Interviews with Two Slovenian Writers
Andrej Blatnik’s short-story collection Law of Desire is published by Dalkey Archive in July 2014.
Following his previous collection, You Do Understand, comes this expansive series of sixteen tales about “urban nomads” lost in a labyrinth of pop culture: “We go to the movies. We read books. We listen to music. No harm in that, but it’s not real.”
A bestseller in Eastern Europe, Law of Desire is Andrej Blatnik at the height of his powers. He is one of the most respected and internationally relevant post-Yugoslav authors writing today.
Q: This collection seems to suggest that the overarching ‘law’ of desire is that it is always accompanied by doubt or pain. Did you set out to write all or some of these stories with this in mind—or was it something you discovered in writing them?
AB: In all of my short story collections, I try to put together stories that fit within a specific frame. In You Do Understand, published by Dalkey Archive in 2010, the frame was formal—all the stories were shorter than 500 words (at least in my native Slovenian; not all the translations managed to achieve that length.) In Law of Desire, after writing the first few stories, I discovered in them the fil rouge of desire; not just any desire—but a demanding one, and, in addition, one that brings pain as well as pleasure. And it goes without saying that a desire fulfilled seems not to be our desire anymore—isn’t that alone enough for doubt or pain?
Q: However much your characters want to escape their desires, they seem ineluctable, despite the negatives associated with them. Is this the reason for the final tragedy of a story such as Electric Guitar?
AB: I had an interesting experience with that story. When I write about a specific topic, I look for advice from people who know more about it than I do. When I finished Electric Guitar, I sent it to a friend of mine who is a social worker and a specialist in child abuse. She called me immediately: “Who told you about this story?” Well, nobody told it to me, it’s an act of imagination, I tried to explain, but she continued: “You need to tell me who told you about it, it’s absolutely unprofessional that this very sensitive story leaked, since it could destroy even more lives if the media get to it.” It took quite a bit of effort to convince her that I really made the whole story up and that it was pure coincidence that it was very similar to another story—alas a true one—of a father and a child that her office wanted to keep as discreet as possible. We sometimes hear that no invented tragedy in literature, movies, etc., can compete with the tragedies of life itself—this story seems to prove this once again.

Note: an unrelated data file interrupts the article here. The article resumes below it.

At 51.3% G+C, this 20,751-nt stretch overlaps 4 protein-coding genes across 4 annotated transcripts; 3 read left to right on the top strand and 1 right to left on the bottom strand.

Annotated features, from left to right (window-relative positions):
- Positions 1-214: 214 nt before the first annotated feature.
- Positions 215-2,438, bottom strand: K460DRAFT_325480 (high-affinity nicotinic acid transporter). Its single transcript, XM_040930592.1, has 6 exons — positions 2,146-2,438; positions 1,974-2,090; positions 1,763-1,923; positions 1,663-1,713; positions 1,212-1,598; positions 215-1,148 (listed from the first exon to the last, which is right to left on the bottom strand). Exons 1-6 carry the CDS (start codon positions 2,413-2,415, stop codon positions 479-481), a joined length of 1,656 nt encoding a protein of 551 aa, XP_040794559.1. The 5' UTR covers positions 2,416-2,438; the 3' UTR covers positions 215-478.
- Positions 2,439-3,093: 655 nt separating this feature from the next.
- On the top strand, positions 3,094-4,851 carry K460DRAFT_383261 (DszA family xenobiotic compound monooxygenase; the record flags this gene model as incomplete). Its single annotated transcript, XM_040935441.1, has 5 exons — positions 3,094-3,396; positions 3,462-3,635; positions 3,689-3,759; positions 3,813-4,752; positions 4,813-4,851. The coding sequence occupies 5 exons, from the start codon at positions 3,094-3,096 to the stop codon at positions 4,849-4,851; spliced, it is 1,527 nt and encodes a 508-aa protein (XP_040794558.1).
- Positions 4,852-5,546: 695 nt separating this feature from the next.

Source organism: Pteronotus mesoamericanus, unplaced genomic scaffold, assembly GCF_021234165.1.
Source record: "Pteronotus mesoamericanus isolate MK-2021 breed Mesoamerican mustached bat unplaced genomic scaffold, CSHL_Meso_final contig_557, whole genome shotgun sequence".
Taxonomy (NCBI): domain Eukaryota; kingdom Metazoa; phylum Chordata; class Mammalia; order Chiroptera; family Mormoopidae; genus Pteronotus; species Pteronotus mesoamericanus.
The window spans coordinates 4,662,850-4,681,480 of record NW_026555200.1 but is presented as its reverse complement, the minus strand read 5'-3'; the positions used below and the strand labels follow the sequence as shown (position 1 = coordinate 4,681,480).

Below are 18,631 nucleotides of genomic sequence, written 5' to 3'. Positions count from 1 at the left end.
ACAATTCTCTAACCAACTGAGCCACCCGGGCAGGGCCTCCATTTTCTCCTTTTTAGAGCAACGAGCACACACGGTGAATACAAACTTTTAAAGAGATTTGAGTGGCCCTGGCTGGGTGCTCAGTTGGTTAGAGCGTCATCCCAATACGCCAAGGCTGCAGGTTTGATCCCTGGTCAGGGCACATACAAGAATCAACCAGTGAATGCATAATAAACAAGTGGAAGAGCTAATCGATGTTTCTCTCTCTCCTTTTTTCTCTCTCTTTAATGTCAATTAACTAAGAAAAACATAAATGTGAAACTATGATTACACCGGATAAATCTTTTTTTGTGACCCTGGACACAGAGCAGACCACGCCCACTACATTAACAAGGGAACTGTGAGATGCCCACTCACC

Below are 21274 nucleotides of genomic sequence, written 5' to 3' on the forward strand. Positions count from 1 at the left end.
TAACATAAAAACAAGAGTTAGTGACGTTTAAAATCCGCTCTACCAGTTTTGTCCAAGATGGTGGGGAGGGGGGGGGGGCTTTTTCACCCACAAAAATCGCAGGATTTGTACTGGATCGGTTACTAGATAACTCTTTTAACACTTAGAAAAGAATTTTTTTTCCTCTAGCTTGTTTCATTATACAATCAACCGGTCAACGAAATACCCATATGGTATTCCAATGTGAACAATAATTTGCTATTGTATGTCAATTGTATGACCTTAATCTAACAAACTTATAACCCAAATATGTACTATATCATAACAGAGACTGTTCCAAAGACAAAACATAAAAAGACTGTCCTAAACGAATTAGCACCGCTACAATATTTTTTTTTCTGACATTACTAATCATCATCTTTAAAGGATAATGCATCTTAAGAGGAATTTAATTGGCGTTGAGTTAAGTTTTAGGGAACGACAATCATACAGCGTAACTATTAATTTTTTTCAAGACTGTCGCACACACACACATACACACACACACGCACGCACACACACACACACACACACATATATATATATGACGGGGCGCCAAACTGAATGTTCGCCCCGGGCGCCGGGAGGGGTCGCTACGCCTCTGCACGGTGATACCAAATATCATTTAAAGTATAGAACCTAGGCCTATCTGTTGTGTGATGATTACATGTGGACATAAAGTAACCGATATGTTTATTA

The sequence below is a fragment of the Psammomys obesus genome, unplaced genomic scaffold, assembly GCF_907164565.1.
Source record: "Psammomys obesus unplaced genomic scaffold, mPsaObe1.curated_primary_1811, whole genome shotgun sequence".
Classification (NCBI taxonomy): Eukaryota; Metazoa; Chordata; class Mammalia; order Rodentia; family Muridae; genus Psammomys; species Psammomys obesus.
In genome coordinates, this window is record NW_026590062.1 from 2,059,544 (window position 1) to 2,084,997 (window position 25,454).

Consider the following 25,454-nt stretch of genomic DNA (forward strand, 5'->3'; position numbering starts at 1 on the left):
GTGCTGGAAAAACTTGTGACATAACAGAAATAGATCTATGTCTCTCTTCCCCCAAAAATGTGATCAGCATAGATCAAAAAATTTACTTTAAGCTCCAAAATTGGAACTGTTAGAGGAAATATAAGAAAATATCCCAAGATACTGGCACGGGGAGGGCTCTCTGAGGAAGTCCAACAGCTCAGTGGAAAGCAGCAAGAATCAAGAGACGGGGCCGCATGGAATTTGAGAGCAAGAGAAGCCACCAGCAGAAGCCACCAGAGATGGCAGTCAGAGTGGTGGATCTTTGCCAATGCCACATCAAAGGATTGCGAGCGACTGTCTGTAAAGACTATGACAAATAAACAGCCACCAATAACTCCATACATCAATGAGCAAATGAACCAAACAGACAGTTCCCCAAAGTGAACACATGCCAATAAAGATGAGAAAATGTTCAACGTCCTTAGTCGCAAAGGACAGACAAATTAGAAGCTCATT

Q: As the opening story What We Talk About demonstrates, our relationship with our desires is complicated by the fact that they cross and conflict with those of other people. For your characters this is a frustration; but for writers and readers it is the raw material of literature. Can your writing be described as managing the conflicting desires of your characters?
AB: This management is not only crucial for my short stories to evolve but, alas, for our lives in general.
Q: In the face of these difficulties, some of your characters (e.g., Liza in Total Recall) internalise the ‘battle of desires’. Is this a typically modernist tendency—towards a literature of the conflicted individual as opposed to a literature of social beings in conflict?
AB: Even if this is true, I wouldn’t call it a modernist tendency; it might have to do more with the post-postmodern unstable, fluid individual. Many writers of my generation who shared Eastern and Central European cultural backgrounds and political experiences had to fight for the existence of a literature that does not necessarily serve a specific political or national idea. Most of the writing in our region in the last few decades was primarily meant to serve a task other than a literary one. There were nations to be established, political systems to be praised or destroyed, many jobs to be done, so literary tasks were sometimes left behind.